# How do I find a replacement gas spring?

Before you try to find a replacement gas spring type it is necessary to find out how strong the ‘old’ gas strut or gas springs are.

Usually there is printed information on the gas spring (or on a label affixed to the housing) in which something is reported such as…. N.
The ‘N’ stands for Newton and the numbers that are in front then represent the number of Newtons.

For example:
300 N = 300 Newton
0300 N = 300 Newton

Once you know how strong (how many newtons) the gas springs must be, you can proceed to Step 1.

Step 1. With the ‘old’ gas strut measure: (Note: in millimeters!)

• the thickness of the rod (the thin part)
• the thickness of the housing (the thick part)

We sell the following types of gas spring:

Type       thickness of rod      thickness of housing
4-12             4mm                  12mm
6-15             6mm                  15mm
8-19            8mm                  19mm
10-23        10mm                  23mm
14-28        14mm                  28mm

• Choose a replacement gas strut type from this table that comes closest to the just-measured thickness of the rod and the thickness of the cylinder.

# Note down for the replacement gas spring: ‘gas spring type =  … –  … ‘

It may be that you can unscrew the attachment (screw eye, ball head, etc.) of the ‘old’ gas strut, at one or both ends. In so far that you want to reuse those make sure that the screw thread size matches the screw thread size of the replacement gas spring type.

You can check this as follows:

• On our website click on the tab ‘Configurator’ and choose a gas spring of the replacement gas spring type in the middle column (the length is unimportant at this time).
• Choose ‘None’ in the left and right column.
• Move the mouse/ cursor over the gas spring so that information is displayed about the screw threads that are on both ends of the gas spring.

You can select end fittings which you have to buy new, in the left and/or right column.•

• Move the mouse cursor over the selected connection so that a dimensional drawing of it is displayed.
• This way, you can check whether the end fittings can be suitably mounted in the existing gas spring application.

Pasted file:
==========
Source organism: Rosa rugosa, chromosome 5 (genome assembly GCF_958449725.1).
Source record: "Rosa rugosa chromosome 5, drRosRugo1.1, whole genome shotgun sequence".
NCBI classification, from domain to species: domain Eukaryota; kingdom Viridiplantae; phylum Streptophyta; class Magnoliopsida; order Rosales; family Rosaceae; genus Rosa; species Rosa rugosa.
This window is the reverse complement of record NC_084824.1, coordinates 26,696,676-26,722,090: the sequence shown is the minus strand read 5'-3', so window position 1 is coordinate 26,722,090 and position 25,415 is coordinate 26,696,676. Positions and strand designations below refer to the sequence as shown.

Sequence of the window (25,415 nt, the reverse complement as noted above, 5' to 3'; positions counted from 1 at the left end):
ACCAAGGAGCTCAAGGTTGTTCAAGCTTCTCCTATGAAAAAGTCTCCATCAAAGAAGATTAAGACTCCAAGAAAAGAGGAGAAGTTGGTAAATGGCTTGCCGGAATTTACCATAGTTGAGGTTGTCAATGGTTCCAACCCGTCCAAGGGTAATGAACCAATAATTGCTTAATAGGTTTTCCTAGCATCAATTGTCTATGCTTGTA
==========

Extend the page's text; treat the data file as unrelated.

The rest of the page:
If it appears that the connections will not be a problem, you can proceed with Step 2.

Step 2. Measure the maximum length of the ‘old’ gas spring

For instance if we open a cover completely, then the gas spring extends completely into its maximum length. We must now determine this maximum length, measured center-to-center:

• fully open the cover and measure the distance from the centre of one end fitting to the centre of the other end Fitting

Write down for the replacement gas spring: ‘Length ‘max’ = …… mm.’

Step 3. Measure the shortest length of the ‘old’ gas spring.

If we close the cover , the gas strut is pushed in to a certain length. It is almost never the case that the gas spring is then completely (until the end of its stroke length) pushed in. A piece of unused stroke length is almost always left over. By taking into account this fact we are more likely to find a suitable gas spring (in terms of length) as a replacement for the ‘old’ gas strut. Therefore determine, with the ‘old’ gas spring still mounted, the shortest occurring centre to centre distance between the end fitting of the gas spring:

• Close the cover and measure the distance from the centre of one end fitting to the centre of the other end fitting of the ‘old’ gas spring.

If this measurement, however, is not feasible because, for example, the space under or behind the cover is insufficient to measure there, you can read below how you can determine the shortest occurring centre to centre distance:

• Open the cover or the hatch.
• Tie a thin rope tightly around the rod (the thin part of the gas spring).
• Move the rope until it is against the cylinder (the thick part of the gas spring).
• Close the cover or the hatch so that the gas spring gets its shortest occurring length.
• Open the cover or the hatch completely and measure the distance between the moved rope up to against the cylinder.
• Subtract this measurement from the previously measured ‘Length ‘max’’.

# Write down for the replacement gas spring: ‘Length ‘in’ = …… mm.’

The replacement gas spring must, when fully retracted, measured centre to centre between the connections, be able to become a bit shorter than the ‘Length ‘in’’ value found.

Step 4. Choosing the most suitable stroke length for the replacement type gas spring:

• On our website click on the tab ‘Configurator’ and choose a gas spring of the replacement gas spring type in the middle column (the length is unimportant at this time).

When you are re-using an already existing attachment at one or both ends, proceed with step 5.

• Choose the new end fittings to apply in the left and right column (the maximum centre to centre measurement between connection is shown)
• Push the gas spring in completely with the mouse/cursor in order to read the shortest possible centre to centre measurement
• In the middle column choose a stroke length that is as close as possible to ‘Length ‘in’ from below, that is associated with the replacement gas spring type.

Now compare the extendend lenght of the selected gas strut with the previously measured ‘Length ‘max’’ and assess the result of this with a possible difference in length (cover opens slightly less far or slightly farther).

If this seems acceptable then you have  succeeded in your attempt to find a replacement gas spring!

Posted in: Configurator